It’s day 200 of lockdown and I log in to Instagram. I scroll and see pictures of friends’ lives, their holidays to Luxembourg, Tenerife or Vietnam. I see pictures of people enjoying a meal in the sunshine.
I want to be with them, living the lives they’re leading more than I thought it possible to want anything. But as a disabled person with cerebral palsy and asthmatic lungs, I’m at a high-risk for Covid-19.
Since late February, I’ve been shielding, becoming so intimate with the walls of my bedroom that I could forensically recite all the objects in the room with my eyes closed.
While everyone else was being encouraged to go about their lives again, to “eat out to help out” and return to the office or the classroom, disabled people like me stayed put.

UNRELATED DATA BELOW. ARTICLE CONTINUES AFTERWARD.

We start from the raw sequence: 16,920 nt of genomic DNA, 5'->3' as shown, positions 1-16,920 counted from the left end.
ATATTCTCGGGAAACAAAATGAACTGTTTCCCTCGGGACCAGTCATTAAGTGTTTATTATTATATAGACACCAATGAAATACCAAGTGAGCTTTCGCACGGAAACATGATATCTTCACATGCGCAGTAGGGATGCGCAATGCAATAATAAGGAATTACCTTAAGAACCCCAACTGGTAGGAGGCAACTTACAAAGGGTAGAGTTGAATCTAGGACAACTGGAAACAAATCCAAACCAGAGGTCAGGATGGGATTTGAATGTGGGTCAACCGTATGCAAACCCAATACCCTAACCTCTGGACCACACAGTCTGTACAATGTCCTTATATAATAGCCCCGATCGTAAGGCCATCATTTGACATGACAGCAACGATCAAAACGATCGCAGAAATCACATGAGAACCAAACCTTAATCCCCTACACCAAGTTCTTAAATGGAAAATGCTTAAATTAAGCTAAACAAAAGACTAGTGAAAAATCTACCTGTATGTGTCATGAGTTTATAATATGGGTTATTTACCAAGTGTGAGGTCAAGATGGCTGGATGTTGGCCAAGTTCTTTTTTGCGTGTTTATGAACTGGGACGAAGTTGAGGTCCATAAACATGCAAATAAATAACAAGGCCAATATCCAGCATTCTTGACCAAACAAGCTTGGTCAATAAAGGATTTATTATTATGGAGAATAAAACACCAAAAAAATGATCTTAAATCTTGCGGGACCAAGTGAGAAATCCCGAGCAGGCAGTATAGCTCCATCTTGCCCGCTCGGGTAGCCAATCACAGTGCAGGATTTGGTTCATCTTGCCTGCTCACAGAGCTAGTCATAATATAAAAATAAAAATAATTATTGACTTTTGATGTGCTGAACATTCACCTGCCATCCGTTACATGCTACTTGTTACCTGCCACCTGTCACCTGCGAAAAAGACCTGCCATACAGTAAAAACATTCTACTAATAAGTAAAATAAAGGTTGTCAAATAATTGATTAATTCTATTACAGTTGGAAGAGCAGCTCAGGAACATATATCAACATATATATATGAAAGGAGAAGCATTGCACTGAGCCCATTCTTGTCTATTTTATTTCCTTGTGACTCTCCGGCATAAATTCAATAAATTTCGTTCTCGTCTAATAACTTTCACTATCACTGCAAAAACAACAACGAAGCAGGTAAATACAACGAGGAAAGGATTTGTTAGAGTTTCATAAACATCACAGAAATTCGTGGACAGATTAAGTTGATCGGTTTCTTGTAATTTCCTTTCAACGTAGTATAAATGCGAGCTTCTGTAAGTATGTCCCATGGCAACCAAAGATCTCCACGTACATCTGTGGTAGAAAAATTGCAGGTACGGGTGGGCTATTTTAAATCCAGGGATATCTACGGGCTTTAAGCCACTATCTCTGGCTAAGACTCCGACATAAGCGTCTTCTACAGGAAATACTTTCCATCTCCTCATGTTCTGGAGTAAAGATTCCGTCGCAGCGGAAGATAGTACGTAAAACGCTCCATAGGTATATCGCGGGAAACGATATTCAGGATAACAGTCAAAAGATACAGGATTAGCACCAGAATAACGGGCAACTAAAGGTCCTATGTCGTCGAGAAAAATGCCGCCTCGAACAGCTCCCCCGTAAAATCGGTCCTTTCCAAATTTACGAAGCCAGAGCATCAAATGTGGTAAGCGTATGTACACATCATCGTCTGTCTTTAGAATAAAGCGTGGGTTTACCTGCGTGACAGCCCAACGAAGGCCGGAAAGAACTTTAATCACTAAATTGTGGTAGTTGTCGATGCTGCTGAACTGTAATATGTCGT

The risk to our lives had not evaporated. We knew that it would be a long time before we could enjoy the pleasures of fresh air and the feeling of sunlight on our skin again.
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Many of my non-disabled peers are distraught at the news of new lockdown measures being introduced. The fact that these measures could be in place for six months mortifies them. I want to reply that disabled people like me never left lockdown. I want to say that we’ve been inside for far longer than six months, but I hold my tongue.
Before the pandemic, there was always a gap between the experiences of disabled people and non-disabled people. Before, it was as though each party stood on opposite sides of the Grand Canyon, trying to shout over to each other. But now? It feels like we’ve slipped into alternate universes entirely.